The Daily Item, Sunbury, PA

February 2, 2014

Student Voice: Raising the grade of U.S. education

The Daily Item

— A few decades ago, the United States was consistently the leading nation in education. Other countries saw the U.S. as a role model, and America sat back comfortably in pride. Today, however, the rank of the U.S. in global education has plummeted significantly, dropping back in most categories to the upper teens and even into the twenties.

Whatever happened to this prestigious nation of academic excellence? Really, nothing did. That is the problem, though. It is not an issue of lack of skill by teachers or a decrease in willingness to learn, but rather the lack of a systematic change. While the United States remained idle with its standard, several other countries developed new and innovative systems to bypass the U.S. and grow tremendously in both educationally-trained and vocational sectors.

One of the first countries to take over number one from the U.S. was Finland. The educational system there has been the sole source of their success. According to the National Education Association, all students there, just like here, receive a full, typical education until the age of 16. At that time, however, students are given two options. First of all, they may further their “book knowledge” by continuing with two more years of secondary education, preparing them for a university. If not, they are forced to be trained for two years in a specific vocation, then are able to enter straight into the work force with that specialty.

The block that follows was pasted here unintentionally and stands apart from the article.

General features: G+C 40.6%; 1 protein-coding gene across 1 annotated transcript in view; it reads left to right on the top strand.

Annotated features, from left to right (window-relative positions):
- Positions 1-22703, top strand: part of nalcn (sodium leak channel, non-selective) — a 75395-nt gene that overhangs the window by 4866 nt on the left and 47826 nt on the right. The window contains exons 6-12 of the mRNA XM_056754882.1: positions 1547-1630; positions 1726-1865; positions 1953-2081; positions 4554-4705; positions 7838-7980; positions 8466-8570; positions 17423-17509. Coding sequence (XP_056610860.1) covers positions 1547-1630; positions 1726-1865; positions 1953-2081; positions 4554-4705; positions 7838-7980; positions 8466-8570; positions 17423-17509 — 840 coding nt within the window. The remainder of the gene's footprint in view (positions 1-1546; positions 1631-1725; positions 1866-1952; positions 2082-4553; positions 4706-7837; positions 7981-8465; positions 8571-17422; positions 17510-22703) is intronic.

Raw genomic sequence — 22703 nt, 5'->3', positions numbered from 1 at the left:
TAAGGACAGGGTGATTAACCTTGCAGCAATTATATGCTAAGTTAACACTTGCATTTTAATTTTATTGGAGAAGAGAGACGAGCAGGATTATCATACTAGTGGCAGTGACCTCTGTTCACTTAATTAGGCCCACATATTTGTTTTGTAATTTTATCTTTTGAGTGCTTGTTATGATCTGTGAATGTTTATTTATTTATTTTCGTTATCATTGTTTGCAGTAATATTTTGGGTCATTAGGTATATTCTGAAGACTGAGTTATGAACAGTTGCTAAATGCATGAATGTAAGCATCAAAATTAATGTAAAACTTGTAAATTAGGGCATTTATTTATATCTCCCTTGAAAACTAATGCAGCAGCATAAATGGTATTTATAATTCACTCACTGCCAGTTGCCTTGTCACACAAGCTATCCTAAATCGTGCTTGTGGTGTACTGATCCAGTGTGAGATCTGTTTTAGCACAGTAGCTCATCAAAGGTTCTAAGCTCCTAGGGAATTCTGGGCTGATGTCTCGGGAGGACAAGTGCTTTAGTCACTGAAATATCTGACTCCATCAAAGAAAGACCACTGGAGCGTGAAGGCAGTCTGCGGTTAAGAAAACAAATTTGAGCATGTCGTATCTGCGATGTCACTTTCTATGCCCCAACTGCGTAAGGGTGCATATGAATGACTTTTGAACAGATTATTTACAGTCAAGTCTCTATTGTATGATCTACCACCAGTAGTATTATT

As this method of education has thrived in Finland and other countries as well, so too is it time for the U.S. to step up its standard and implement a similar system. The best route for the U.S. to take in the future is for students to have two choices before ninth grade: enter high school, or enter a vocational school. In this system, high school should be treated as a true college preparatory school — where a student specializes in one subject while still attaining a broad education from other subjects.

Meanwhile, those who would have entered into the work force immediately following a typical high school education would instead have a thorough training in a specific skill; this would enable them to become more successful in life. Otherwise, they would feel out of the place in high school, where they would only waste school resources and retract attention from those who truly would use that specific education.

It is a fact that every student planning to work will eventually specialize in some field. Thus, in whatever field that will be, the U.S. educational system should provide a better way for all to learn a maximum in it. It is time for America to step out of its comfort zone, recognize its flaws in education, and adapt a system similar to more successful nations such as Finland. After all, if it remains where it is now, there is nowhere to go but further down.

Matthew Southerton,

Mifflinburg High School